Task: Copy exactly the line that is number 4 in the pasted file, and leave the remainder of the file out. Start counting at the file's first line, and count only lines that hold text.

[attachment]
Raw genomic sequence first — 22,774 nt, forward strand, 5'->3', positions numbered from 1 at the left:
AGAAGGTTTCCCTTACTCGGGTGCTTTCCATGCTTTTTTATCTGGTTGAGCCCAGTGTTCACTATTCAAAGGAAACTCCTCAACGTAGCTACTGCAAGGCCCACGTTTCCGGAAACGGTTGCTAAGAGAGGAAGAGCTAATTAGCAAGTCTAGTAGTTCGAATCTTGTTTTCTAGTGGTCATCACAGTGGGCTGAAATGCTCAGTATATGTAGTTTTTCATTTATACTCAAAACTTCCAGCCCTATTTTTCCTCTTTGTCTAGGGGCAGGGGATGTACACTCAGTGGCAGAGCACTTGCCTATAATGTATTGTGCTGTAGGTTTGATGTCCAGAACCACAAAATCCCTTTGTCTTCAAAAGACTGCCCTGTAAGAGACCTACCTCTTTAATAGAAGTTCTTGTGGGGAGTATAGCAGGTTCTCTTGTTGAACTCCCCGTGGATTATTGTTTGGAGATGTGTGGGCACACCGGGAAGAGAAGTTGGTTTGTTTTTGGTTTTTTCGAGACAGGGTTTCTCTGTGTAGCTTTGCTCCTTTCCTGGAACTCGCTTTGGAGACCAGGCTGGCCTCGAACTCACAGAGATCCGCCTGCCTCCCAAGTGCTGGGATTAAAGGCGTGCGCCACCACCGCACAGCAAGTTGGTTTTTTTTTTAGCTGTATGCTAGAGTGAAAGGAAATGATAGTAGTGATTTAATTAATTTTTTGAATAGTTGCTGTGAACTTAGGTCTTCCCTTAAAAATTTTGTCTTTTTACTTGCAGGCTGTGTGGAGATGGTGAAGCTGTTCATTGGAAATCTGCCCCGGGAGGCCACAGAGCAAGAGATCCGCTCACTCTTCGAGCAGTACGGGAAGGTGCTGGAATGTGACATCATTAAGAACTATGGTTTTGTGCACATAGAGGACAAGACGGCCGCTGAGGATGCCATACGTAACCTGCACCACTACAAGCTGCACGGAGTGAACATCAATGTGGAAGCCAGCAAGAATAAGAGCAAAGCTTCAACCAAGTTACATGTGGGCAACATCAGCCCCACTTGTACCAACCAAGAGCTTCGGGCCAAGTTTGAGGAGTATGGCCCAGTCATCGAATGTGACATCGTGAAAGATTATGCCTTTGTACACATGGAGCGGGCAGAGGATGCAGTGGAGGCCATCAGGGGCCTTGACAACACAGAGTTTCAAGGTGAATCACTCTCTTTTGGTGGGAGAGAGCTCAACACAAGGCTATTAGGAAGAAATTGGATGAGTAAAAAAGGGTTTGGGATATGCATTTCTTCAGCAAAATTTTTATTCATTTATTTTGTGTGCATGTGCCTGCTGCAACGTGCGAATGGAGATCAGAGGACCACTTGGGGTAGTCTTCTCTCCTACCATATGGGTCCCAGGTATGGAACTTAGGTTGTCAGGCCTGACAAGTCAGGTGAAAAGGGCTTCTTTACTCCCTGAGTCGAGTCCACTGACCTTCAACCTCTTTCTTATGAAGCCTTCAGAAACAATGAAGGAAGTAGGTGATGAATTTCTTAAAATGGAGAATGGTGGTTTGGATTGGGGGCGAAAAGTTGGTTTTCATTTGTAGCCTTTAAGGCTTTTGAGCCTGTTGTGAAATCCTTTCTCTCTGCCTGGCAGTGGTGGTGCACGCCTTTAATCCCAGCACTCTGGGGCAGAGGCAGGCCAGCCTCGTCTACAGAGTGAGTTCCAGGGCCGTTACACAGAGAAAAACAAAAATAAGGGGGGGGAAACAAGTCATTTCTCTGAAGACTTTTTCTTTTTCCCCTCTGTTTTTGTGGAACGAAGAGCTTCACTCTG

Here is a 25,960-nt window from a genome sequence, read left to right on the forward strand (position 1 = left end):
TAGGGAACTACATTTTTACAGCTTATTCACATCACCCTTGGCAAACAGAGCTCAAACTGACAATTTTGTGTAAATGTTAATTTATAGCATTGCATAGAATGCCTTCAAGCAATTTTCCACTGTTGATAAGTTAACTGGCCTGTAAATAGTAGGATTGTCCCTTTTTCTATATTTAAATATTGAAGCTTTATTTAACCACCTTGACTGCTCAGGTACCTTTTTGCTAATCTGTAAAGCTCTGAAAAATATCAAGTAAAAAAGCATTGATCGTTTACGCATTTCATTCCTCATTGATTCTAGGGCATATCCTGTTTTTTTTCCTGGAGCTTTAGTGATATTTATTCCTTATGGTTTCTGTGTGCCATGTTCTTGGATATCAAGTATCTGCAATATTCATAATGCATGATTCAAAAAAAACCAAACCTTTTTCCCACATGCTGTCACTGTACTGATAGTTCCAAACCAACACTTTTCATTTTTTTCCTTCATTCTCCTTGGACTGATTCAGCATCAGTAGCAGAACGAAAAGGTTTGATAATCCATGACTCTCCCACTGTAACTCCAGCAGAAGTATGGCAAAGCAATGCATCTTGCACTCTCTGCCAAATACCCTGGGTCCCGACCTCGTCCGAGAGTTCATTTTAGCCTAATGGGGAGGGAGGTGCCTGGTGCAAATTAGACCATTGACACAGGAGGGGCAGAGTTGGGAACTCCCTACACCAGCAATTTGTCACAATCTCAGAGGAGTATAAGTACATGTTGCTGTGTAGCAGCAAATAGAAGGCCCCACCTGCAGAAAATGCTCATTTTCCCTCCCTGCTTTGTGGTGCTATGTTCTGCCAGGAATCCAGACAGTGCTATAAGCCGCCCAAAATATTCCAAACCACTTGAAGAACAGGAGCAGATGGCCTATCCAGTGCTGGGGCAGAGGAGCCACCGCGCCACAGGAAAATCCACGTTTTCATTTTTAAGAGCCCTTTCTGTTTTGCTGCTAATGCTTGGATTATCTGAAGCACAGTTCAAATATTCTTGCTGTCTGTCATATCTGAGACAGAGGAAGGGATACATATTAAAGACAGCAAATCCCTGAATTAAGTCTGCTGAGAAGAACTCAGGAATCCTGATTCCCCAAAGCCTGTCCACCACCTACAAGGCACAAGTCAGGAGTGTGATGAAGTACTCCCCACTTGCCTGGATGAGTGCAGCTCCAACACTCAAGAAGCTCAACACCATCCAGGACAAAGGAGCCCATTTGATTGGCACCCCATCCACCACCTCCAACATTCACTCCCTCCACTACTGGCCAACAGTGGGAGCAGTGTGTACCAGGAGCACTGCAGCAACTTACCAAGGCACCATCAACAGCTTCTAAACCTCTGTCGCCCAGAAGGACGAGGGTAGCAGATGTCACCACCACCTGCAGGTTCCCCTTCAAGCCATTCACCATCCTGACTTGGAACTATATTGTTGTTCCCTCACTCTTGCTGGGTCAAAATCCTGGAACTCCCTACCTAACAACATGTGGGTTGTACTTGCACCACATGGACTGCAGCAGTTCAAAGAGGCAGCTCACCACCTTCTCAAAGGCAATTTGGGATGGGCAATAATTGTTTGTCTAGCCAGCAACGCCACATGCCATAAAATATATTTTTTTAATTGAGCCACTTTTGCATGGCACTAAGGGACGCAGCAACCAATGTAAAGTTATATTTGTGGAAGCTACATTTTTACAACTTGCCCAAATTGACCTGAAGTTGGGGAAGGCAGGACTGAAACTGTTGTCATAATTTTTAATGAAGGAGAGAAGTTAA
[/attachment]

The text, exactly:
TAGGGAACTACATTTTTACAGCTTATTCACATCACCCTTGGCAAACAGAGCTCAAACTGACAATTTTGTGTAAATGTTAATTTATAGCATTGCATAGAATGCCTTCAAGCAATTTTCCACTGTTGATAAGTTAACTGGCCTGTAAATAGTAGGATTGTCCCTTTTTCTATATTTAAATATTGAAGCTTTATTTAACCACCTTGACTGCTCAGGTACCTTTTTGCTAATCTGTAAAGCTCTGAAAAATATCAAGTAAAAAAGCATTGATCGTTTACGCATTTCATTCCTCATTGATTCTAGGGCATATCCTGTTTTTTTTCCTGGAGCTTTAGTGATATTTATTCCTTATGGTTTCTGTGTGCCATGTTCTTGGATATCAAGTATCTGCAATATTCATAATGCATGATTCAAAAAAAACCAAACCTTTTTCCCACATGCTGTCACTGTACTGATAGTTCCAAACCAACACTTTTCATTTTTTTCCTTCATTCTCCTTGGACTGATTCAGCATCAGTAGCAGAACGAAAAGGTTTGATAATCCATGACTCTCCCACTGTAACTCCAGCAGAAGTATGGCAAAGCAATGCATCTTGCACTCTCTGCCAAATACCCTGGGTCCCGACCTCGTCCGAGAGTTCATTTTAGCCTAATGGGGAGGGAGGTGCCTGGTGCAAATTAGACCATTGACACAGGAGGGGCAGAGTTGGGAACTCCCTACACCAGCAATTTGTCACAATCTCAGAGGAGTATAAGTACATGTTGCTGTGTAGCAGCAAATAGAAGGCCCCACCTGCAGAAAATGCTCATTTTCCCTCCCTGCTTTGTGGTGCTATGTTCTGCCAGGAATCCAGACAGTGCTATAAGCCGCCCAAAATATTCCAAACCACTTGAAGAACAGGAGCAGATGGCCTATCCAGTGCTGGGGCAGAGGAGCCACCGCGCCACAGGAAAATCCACGTTTTCATTTTTAAGAGCCCTTTCTGTTTTGCTGCTAATGCTTGGATTATCTGAAGCACAGTTCAAATATTCTTGCTGTCTGTCATATCTGAGACAGAGGAAGGGATACATATTAAAGACAGCAAATCCCTGAATTAAGTCTGCTGAGAAGAACTCAGGAATCCTGATTCCCCAAAGCCTGTCCACCACCTACAAGGCACAAGTCAGGAGTGTGATGAAGTACTCCCCACTTGCCTGGATGAGTGCAGCTCCAACACTCAAGAAGCTCAACACCATCCAGGACAAAGGAGCCCATTTGATTGGCACCCCATCCACCACCTCCAACATTCACTCCCTCCACTACTGGCCAACAGTGGGAGCAGTGTGTACCAGGAGCACTGCAGCAACTTACCAAGGCACCATCAACAGCTTCTAAACCTCTGTCGCCCAGAAGGACGAGGGTAGCAGATGTCACCACCACCTGCAGGTTCCCCTTCAAGCCATTCACCATCCTGACTTGGAACTATATTGTTGTTCCCTCACTCTTGCTGGGTCAAAATCCTGGAACTCCCTACCTAACAACATGTGGGTTGTACTTGCACCACATGGACTGCAGCAGTTCAAAGAGGCAGCTCACCACCTTCTCAAAGGCAATTTGGGATGGGCAATAATTGTTTGTCTAGCCAGCAACGCCACATGCCATAAAATATATTTTTTTAATTGAGCCACTTTTGCATGGCACTAAGGGACGCAGCAACCAATGTAAAGTTATATTTGTGGAAGCTACATTTTTACAACTTGCCCAAATTGACCTGAAGTTGGGGAAGGCAGGACTGAAACTGTTGTCATAATTTTTAATGAAGGAGAGAAGTTAA